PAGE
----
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[October 11th] -- Fathers believe that their children will be part of their lives. Always. Oh, sure, they'll grow older and get married, but they'll never be too big to sit on our laps and give us "Daddy hugs." I believed that too, right up until October 11th, 2003, three years ago today.

Two of my six children were born with profound physical and mental handicaps (I'm the dad -- I don't have to be politically correct). Katie is 17 today -- she is still in diapers and cannot talk, though she can make her most basic needs known through her own special sign language. Her sister Kendi's handicaps were far more pronounced. She was unable to walk and lived her life in and around her wheel chair. She too was in a diaper. Though she was almost 21, she had the mental ability of a 10 month old. She really couldn't do much of anything that an adult could do. Except smile. Oh, what a beautiful and vivacious smile she had. I woke her each morning, changed her diaper, attached her leg braces, fed her breakfast, and got her off to school. The process reversed itself in the evening. Although she could not say it, her eyes told me that she loved me very much, and she appreciated her father's extra efforts on her behalf.

Kendi was a healthy child. Oh, she got sick now and then, but no more than any other of my children. She had heart surgery when she was a baby, but other than that, she was strong. She began to lose some weight in the spring of 2003, and in spite of our best efforts, we could not reverse the weight loss. Her doctor prescribed a feeding tube to help increase her nourishment. A home-health nurse came to our home and placed the tube in my daughter, who at this point had begun to grow weak. She was in the hospital four hours later. ashen gray and unable to breath. The nurse placed the tube not in her stomach but her lung. The Ensure liquid saturated her lung and caused pheunomonia to set in almost immediately.

In the three weeks that followed, my beloved daughter suffered greatly. We almost lost her to a pulmonary embelism the first week. Both her lungs collapsed in the second week. Her heart became weak and the doctors performed emergency surgery to repair it in the third week. It kept her alive only a few days more. Kendi died October 11th, 2003.

Death occurs in all of our lives, but it was her special circumstances that continues to haunt me today. She was dependent on me. It is the job of a father to protect his children, but when that child is unable to protect herself, when you are forced to make life and death decisions for her, that level of protection becomes much higher. Every decision in her life, from choosing what shoes to wear to keeping her alive using heroic measures fell on my shoulders. When a father has carte blance control over his daughter's life, he needs to keep her safe and healthy. I didn't. I couldn't save her. I failed her.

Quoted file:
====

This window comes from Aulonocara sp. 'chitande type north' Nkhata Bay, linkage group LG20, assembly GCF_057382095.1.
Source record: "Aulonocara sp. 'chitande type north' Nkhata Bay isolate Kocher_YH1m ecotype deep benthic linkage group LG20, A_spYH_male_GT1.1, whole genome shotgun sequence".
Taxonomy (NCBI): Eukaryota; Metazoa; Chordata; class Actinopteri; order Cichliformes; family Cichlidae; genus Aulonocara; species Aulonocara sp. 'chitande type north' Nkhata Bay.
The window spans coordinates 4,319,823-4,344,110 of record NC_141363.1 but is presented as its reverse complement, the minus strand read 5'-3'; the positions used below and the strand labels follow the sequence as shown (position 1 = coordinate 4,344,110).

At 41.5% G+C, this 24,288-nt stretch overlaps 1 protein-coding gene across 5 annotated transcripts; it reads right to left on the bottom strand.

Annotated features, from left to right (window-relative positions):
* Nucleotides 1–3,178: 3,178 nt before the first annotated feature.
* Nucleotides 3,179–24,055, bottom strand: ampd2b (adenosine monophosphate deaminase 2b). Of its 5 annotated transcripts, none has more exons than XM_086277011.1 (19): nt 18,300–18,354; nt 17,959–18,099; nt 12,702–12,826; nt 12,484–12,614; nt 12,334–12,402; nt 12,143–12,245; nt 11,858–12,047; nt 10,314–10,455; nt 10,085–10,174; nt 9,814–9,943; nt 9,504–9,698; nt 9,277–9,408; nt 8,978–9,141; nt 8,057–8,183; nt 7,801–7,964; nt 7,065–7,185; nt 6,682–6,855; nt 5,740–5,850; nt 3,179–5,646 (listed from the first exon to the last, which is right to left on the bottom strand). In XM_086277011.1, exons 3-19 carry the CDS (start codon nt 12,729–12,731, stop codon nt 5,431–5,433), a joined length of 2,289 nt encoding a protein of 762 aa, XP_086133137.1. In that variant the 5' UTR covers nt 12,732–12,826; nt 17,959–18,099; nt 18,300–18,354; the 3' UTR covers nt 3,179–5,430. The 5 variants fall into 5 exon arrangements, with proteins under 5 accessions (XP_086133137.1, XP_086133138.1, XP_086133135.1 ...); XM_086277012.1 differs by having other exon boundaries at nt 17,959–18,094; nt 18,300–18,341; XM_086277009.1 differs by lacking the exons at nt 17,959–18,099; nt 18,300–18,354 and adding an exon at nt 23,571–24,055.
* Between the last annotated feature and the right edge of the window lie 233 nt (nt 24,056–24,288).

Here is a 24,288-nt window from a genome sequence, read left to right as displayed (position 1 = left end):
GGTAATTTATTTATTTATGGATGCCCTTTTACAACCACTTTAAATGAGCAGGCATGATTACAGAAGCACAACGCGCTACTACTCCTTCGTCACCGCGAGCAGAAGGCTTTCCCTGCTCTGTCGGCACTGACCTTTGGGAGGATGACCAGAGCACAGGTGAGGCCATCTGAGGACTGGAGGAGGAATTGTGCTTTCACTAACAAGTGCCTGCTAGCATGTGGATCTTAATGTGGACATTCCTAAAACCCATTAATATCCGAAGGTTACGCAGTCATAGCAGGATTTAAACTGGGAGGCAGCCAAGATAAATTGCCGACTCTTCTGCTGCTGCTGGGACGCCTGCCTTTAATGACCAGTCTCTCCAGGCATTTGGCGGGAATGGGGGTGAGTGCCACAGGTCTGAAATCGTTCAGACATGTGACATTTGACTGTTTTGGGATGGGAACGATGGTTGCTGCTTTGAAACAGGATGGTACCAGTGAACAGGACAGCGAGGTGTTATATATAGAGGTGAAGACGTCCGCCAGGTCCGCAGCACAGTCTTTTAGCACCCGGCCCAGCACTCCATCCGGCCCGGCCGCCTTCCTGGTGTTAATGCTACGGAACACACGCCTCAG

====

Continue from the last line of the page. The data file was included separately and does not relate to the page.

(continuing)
I miss her so.

Fathers, hug your children. Tell them you love them. Forgive their sins. Appreciate their talents. Acknowledge their uniqueness. Help them with their homework. Teach them about life. Use your mind and not the back of your hand to guide them. Hug them when you're happy with them. Hug them even harder when you're not. The clock's hands work forward, always forward, with a vengeance. That works well when it's 4:30 on a Friday afternoon and you're counting down the minutes to quitting time. But the clock becomes callous when it comes to retrieving the past. All the pleading and praying in the world won't give you back the moments that have already been spent. If they contain good memories, if you were a good father, you can find solace and softness hiding among those fractures of time. But if the relationship with your children was unfinished, all the searching in the world won't find those wonderful memories because they never occured.

I pray that you never suffer the loss that I did, and that you're children are as proud of you as you are of them. Perhaps you'll be more prepared -- emotionally, physically, financially -- than I was for one of these "It'll never happen to me" scenarios. But it does happen. And It hurts. Badly. All I have left today are pictures and memories. I can't hug my daughter, I can't wipe away a tear or hold her hand because something has scared her. I am not able to teach her, preach to her, even beseech her. I can't yell at her for coming home late, or praise her for turning her back on friends who aren't really friends.

You can.

You can still make a difference in your child's life. Go give them a hug and tell them you love them. Now. Before it's too late. I hope you'll never find out how painful it is to bury a child. It's not natural. It's not right. The purpose of this story is not for you to feel sorry for me. Rather, it's so you never have to feel sorry for yourself.

Come on. Call and tell them you love them. It's what father's do.

Baseball returns tomorrow.

Thank you for sharing your heartfelt story with us,your readership. I will heed your advice, and I'll give my daughter an extra hug -- I'll tell her it's from you.
My codolences to your family. Three years or thirty years -- it's hard to loose a child.
I cannot imagine the suffering you have gone through....
I'm really, really sorry. My daughter got an extra hug tonight.
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